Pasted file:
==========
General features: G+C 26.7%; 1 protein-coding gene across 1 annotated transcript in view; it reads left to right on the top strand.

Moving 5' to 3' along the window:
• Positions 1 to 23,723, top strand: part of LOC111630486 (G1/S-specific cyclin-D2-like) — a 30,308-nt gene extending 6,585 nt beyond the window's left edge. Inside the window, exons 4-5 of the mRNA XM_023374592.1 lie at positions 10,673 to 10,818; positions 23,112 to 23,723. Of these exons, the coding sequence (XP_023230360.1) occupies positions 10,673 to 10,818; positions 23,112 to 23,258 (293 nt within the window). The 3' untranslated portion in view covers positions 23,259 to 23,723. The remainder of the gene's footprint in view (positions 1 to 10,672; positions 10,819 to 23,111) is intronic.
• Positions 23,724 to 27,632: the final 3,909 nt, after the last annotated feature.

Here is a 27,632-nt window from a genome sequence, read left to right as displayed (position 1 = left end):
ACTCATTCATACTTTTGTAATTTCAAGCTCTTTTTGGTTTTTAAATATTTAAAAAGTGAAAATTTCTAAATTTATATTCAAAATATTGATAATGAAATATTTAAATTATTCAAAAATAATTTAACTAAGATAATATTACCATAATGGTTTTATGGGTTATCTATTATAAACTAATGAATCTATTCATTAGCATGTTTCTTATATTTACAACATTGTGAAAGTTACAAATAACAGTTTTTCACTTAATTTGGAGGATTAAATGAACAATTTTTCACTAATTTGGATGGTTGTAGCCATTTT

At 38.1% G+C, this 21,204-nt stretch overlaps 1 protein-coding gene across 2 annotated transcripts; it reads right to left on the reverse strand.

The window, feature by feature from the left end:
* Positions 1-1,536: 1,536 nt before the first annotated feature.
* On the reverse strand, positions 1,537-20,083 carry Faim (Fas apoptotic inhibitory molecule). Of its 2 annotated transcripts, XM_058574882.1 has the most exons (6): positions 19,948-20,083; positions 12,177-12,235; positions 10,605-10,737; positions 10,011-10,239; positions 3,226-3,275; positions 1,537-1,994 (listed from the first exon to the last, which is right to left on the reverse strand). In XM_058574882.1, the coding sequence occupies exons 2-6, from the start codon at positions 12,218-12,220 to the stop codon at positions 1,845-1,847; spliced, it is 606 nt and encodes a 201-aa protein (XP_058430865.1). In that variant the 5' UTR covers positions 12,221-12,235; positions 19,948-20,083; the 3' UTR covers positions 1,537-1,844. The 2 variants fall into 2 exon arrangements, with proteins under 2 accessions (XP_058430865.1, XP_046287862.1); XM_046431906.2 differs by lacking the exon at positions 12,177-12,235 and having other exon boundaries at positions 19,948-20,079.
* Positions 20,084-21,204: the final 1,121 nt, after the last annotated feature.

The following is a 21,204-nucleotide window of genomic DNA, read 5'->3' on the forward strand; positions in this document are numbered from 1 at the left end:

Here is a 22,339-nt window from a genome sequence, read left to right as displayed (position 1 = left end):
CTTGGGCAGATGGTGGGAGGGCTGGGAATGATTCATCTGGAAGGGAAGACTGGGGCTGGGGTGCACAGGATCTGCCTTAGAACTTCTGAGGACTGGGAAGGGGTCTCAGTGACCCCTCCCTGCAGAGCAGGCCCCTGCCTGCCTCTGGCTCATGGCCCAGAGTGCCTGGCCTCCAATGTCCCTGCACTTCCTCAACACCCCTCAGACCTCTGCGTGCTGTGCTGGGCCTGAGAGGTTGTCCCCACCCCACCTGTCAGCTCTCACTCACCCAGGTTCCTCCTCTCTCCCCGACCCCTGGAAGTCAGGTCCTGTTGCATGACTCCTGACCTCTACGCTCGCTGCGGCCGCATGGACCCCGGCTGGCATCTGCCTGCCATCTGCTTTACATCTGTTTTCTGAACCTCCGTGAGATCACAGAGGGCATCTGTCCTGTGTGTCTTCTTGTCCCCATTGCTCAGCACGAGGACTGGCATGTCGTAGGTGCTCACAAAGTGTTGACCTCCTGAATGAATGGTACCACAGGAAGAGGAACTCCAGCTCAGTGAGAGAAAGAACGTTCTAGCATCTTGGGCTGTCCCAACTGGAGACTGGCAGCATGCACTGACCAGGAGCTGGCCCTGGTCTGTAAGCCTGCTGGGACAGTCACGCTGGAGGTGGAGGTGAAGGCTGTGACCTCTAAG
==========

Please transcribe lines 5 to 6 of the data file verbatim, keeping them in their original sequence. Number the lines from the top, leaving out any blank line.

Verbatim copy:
Here is a 27,632-nt window from a genome sequence, read left to right as displayed (position 1 = left end):
ACTCATTCATACTTTTGTAATTTCAAGCTCTTTTTGGTTTTTAAATATTTAAAAAGTGAAAATTTCTAAATTTATATTCAAAATATTGATAATGAAATATTTAAATTATTCAAAAATAATTTAACTAAGATAATATTACCATAATGGTTTTATGGGTTATCTATTATAAACTAATGAATCTATTCATTAGCATGTTTCTTATATTTACAACATTGTGAAAGTTACAAATAACAGTTTTTCACTTAATTTGGAGGATTAAATGAACAATTTTTCACTAATTTGGATGGTTGTAGCCATTTT